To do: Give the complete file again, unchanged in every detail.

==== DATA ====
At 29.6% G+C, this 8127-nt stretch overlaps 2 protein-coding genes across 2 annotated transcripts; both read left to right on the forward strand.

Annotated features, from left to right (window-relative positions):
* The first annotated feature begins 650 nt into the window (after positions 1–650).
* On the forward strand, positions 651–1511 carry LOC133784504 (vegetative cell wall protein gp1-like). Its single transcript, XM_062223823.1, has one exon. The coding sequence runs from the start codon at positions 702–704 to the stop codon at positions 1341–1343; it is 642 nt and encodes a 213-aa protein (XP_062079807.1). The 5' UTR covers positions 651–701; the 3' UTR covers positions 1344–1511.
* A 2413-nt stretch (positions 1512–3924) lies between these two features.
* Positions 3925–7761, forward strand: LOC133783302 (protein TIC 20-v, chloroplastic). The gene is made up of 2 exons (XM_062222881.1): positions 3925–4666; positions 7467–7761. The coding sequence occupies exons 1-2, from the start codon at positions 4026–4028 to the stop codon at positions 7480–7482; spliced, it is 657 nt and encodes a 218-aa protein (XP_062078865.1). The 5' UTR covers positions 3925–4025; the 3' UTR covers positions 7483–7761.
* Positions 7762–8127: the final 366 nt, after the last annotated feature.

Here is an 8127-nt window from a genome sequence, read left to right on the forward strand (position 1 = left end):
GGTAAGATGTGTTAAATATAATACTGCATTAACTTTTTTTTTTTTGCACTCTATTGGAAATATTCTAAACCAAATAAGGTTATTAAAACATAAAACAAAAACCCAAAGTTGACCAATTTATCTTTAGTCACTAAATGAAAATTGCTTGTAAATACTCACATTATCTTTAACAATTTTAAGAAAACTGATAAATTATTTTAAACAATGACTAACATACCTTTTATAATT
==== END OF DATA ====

At 29.6% G+C, this 8127-nt stretch overlaps 2 protein-coding genes across 2 annotated transcripts; both read left to right on the forward strand.

Annotated features, from left to right (window-relative positions):
* The first annotated feature begins 650 nt into the window (after positions 1–650).
* On the forward strand, positions 651–1511 carry LOC133784504 (vegetative cell wall protein gp1-like). Its single transcript, XM_062223823.1, has one exon. The coding sequence runs from the start codon at positions 702–704 to the stop codon at positions 1341–1343; it is 642 nt and encodes a 213-aa protein (XP_062079807.1). The 5' UTR covers positions 651–701; the 3' UTR covers positions 1344–1511.
* A 2413-nt stretch (positions 1512–3924) lies between these two features.
* Positions 3925–7761, forward strand: LOC133783302 (protein TIC 20-v, chloroplastic). The gene is made up of 2 exons (XM_062222881.1): positions 3925–4666; positions 7467–7761. The coding sequence occupies exons 1-2, from the start codon at positions 4026–4028 to the stop codon at positions 7480–7482; spliced, it is 657 nt and encodes a 218-aa protein (XP_062078865.1). The 5' UTR covers positions 3925–4025; the 3' UTR covers positions 7483–7761.
* Positions 7762–8127: the final 366 nt, after the last annotated feature.

Here is an 8127-nt window from a genome sequence, read left to right on the forward strand (position 1 = left end):
GGTAAGATGTGTTAAATATAATACTGCATTAACTTTTTTTTTTTTGCACTCTATTGGAAATATTCTAAACCAAATAAGGTTATTAAAACATAAAACAAAAACCCAAAGTTGACCAATTTATCTTTAGTCACTAAATGAAAATTGCTTGTAAATACTCACATTATCTTTAACAATTTTAAGAAAACTGATAAATTATTTTAAACAATGACTAACATACCTTTTATAATT